Thursday, June 13, 2013

Painting the Invisible

My previous article focused on the idea that accurate lighting entices viewers into pieces of art, but how do you paint light when your subject only exists in the imagination?

Here's that cover again:

Poor Slips has really been under the microscope lately, hasn't he? Anywho, I wanted to revise this cover and add a better sense of lighting and depth to the piece. Anytime you feel stuck or in need of improvement you should seek out the advice of the old masters. So who better than Caravaggio to teach us a bit about light?

The Calling of Saint Matthew, 1600 A.D.

Notice the intense single light source coming from the right hand side? That was the style of the day. Painting at the time favored a single light source because the light in the painting was a symbol for God and there could only be one god. Caravaggio also knew that a single light source lends a sense of drama to the piece as well as a clear way to move the viewers eye's through the work. It also firmly plants the painting in reality. 

So how do we apply this to a giant imaginary chameleon? Well, we start by deciding where the light source should come from.

 That little purple thing is supposed to represent a spotlight. In reality it would be a little bit off of the surface of the canvas to the upper left of the picture, but I put it there for the purpose of illustrating the point. The shape of the cone indicates the spread of the light while the arrow indicates the direction. Everything outside of those two extended cone lines will fall in shadow while things closer to the center line arrow will show the brightest highlights.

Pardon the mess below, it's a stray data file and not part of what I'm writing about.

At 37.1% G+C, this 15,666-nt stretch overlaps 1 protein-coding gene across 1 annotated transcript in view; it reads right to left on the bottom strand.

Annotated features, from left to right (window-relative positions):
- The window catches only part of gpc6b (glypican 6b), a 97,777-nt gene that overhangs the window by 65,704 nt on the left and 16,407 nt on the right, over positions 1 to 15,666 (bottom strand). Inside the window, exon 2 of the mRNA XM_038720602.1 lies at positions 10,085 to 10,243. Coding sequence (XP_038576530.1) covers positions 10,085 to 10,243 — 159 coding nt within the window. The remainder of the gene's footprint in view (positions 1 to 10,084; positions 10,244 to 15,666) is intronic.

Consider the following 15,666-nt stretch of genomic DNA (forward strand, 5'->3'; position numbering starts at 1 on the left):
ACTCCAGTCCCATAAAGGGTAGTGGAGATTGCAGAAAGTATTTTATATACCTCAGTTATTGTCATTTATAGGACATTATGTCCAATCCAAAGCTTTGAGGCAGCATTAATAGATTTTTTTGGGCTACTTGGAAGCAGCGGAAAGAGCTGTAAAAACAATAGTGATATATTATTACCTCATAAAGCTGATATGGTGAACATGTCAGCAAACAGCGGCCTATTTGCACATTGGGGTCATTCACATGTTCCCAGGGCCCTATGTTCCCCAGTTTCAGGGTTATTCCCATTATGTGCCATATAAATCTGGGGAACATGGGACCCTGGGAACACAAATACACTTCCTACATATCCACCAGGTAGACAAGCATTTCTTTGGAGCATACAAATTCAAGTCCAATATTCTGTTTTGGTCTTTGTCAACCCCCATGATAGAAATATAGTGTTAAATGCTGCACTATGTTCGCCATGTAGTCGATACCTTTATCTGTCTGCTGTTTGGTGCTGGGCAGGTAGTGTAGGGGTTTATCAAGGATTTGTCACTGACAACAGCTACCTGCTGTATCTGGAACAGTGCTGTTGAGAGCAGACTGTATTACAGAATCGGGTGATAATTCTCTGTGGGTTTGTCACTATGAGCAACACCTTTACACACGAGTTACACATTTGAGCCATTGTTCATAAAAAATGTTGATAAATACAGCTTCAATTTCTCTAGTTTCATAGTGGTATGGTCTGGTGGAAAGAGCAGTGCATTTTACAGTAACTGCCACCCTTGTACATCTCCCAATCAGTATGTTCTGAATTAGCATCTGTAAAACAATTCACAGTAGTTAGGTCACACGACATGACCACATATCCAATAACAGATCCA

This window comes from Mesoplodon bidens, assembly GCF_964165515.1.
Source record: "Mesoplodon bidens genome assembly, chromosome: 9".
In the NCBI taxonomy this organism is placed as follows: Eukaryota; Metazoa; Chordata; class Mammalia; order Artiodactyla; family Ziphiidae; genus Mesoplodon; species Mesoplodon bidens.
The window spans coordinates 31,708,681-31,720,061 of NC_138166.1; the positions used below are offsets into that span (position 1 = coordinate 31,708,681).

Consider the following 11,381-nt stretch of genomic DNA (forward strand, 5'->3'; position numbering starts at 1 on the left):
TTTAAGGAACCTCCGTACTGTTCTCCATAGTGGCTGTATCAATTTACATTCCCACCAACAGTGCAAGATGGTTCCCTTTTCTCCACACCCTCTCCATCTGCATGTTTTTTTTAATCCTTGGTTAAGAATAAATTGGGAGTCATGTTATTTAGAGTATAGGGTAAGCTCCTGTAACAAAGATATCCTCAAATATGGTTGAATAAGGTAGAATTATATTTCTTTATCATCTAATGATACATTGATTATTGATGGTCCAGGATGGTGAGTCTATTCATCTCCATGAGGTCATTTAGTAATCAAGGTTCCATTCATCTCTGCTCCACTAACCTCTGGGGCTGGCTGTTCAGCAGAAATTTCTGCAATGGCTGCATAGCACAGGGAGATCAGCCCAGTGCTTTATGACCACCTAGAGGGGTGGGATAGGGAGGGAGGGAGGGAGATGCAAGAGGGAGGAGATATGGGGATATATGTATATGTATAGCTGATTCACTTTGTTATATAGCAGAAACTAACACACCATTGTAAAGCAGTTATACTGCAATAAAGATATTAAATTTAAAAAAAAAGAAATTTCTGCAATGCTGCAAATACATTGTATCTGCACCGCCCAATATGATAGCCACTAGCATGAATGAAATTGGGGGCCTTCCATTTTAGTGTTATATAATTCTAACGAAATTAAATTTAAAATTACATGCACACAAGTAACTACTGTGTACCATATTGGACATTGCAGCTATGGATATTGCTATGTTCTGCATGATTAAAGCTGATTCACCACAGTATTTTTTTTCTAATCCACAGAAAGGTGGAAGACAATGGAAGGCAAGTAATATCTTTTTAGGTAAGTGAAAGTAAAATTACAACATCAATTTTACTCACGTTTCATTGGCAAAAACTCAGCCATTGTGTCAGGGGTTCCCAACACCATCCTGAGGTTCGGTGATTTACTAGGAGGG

Light is a funny thing. We tend to think of highlights as bright and vibrant but the closer to "bright" a color becomes the more it loses its saturation. Conversely, the more shadowed a color, the more it tends to saturate. Shadows tend to be "cool" colors, they have more blue in them. While mid-tones and highlights are "warm" tending to have more red or yellow in them. The combination of all of these different values is what creates depth in an illustration and gives it a sense of realism.

Once you have decided on your lighting, molding the form of something that doesn't exist comes from your knowledge of painting things that do exist. I know that Slips' eyes are big and round, so shading them like you would shade an orange works. His nose is bulbous and his cheeks rise up over his mouth, so those points get highlights. Notice how deep this image is compared to the earlier version. I'm a little sad to lose some of the bright bubbliness of the first image, but I think that the movement  drama, and clarity that the new version has outweighs that loss. 

Art is never finished and an artist is never done learning. Thank you for joining me along the way!

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